Welcome to the MAGS web site!
The MAGS officers are excited that you have found our website. We are frequently adding information to this site so please come back often. The site also provides us with the ability to manage our membership, communicate with our members, and allows you to find information about and register for events.
GRIP Evening Lecture - Dr. Michael Lacopo
MAGS is proud to sponsor an evening lecture on Thursday, June 23rd, by Michael lacopo at the Genealogical Research Institute of Pittsburgh. See details on the MAGS Events page
What's New ?
|19 Jun 2022
The latest issue of the International German Genealogy Partnership (IGGP) newsletter Partner Zeitung is now available at the link below.
|13 Jun 2022
||The June issue of Der Kurier has been published on the website. You can see a synopsis of the articles on the Der Kurier tab.
|13 Jun 2022
|6 May 2022
Just Announced !
International German Genealogy Partnership
June 9 - 11, 2023
Fort Wayne, Indiana
They are looking for volunteers. Please contact John Frank if you are interested in helping with this event.
|3 Apr 2022
||Board member reports for the previous quarter have been posted in the Documents and Reports section under the Members tab.
|31 Mar 2022
Here now! The 1950 Census
Compliments of Family Tree Magazine Editors
|12 Jan 2022
||A new dataset has been added to our database collection. The records of Trinity Lutheran Church in Cleveland (1853-1911) document the lives of many German immigrants from Osnabrück and other locations in Germany. See a more detailed description on this page.
|24 Aug 2021
||An interesting new data file has been added under the MAGS Databases tab. It is a list of missionaries who were trained at the Basel Mission in Switzerland and who came to the United States to serve as pastors. Nearly 300 men have been identified, and detailed information about them can be found in The Archives at Eden Theological Seminary in St. Louis. An article describing the pastors and the sources of the list will appear in the October issue of Der Ahnenforscher, the newsletter of the German Genealogy Group.
|11 Jul 2021
||Three new research documents have been posted to the members-only website. A new record guide for the American consulate general at Dresden is now available. It can be found under the Members tab, then Documents and Reports, then Consulates - Research Guides. There are also new fact sheets for Bavaria and Saxony. They can be found under German States - Fact Sheets.
|20 May 2021
On May 19th the National Genealogical Society announced that John T Humphrey, former MAGS president, author, and speaker was inducted into the National Genealogy Hall of Fame. John was nominated for the award by our society. The MAGS board and society members should be honored that the NGS accepted our nomination. John was a leading force in MAGS for many years before his untimely death in 2012.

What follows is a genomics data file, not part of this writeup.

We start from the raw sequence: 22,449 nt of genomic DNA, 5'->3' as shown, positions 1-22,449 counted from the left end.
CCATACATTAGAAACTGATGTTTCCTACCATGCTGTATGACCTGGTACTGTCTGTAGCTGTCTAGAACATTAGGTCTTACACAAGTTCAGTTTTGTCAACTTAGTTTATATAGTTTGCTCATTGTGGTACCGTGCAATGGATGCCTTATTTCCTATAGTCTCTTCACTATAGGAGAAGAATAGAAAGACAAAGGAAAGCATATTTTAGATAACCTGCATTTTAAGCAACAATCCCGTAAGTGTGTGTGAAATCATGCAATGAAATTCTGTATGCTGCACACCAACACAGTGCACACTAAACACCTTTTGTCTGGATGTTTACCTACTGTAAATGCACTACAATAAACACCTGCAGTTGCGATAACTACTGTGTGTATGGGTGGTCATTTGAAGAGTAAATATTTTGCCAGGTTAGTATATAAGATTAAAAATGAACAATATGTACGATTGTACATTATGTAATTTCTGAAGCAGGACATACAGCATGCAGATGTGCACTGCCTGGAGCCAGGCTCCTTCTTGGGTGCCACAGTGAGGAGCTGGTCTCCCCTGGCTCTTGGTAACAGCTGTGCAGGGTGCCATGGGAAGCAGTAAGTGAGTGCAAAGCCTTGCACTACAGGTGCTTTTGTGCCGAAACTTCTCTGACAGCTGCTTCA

You can read the announcement and details of the award at this link.
|14 Apr 2021
|The MAGS databases have been redesigned and now appear on a different page. Click on the MAGS Databases tab, then under that tab click on Member database search if you have logged in to the website. Otherwise click on Public database search. The original search mechanism is still there also.
A new database of names of overseas pensioners from the 1899 Pension Bureau report is now included. See a description of this database by clicking on Database descriptions.
Document of the Month
MAGS member Kay Arnold sent us this copy of a passport for her ancestor.
Johann Andreas Schumm was born 18 January 1827 in the village of Frimmersdorf in Mittelfranken, Bayern (Middle Franconia, Bavaria). The village is between the cities of Bamberg and Nürnberg. Andreas had to visit the Royal District police office in nearby Höchstadt an der Aisch to obtain a passport to travel to the United States. He arrived in Baltiore on 18 June 1857 on the ship Adler from Bremen with a young niece. Andreas Schumm, together with several other siblings, eventually settled in Chanceford Township in southern York County, Pennsylvania.
Click on the image to see a larger view. Click here to see a translation of the passport.
Gift from the Archives
One of Baltimore’s smallest museums tells its biggest story: how immigrants transformed the city over the centuries. The Baltimore Immigration Museum, which opened its doors in Locust Point in 2016, commemorates the hundreds of thousands of people who chose Baltimore to begin a new life in the United States.
The museum location at 1308 Beason Street has a unique tie to the immigration story: from 1904 to 1914, immigrants who needed temporary housing before moving on to their final destinations used the building for shelter. A German church located in Locust Point built the structure, which is one of the last immigrant houses in Baltimore still standing.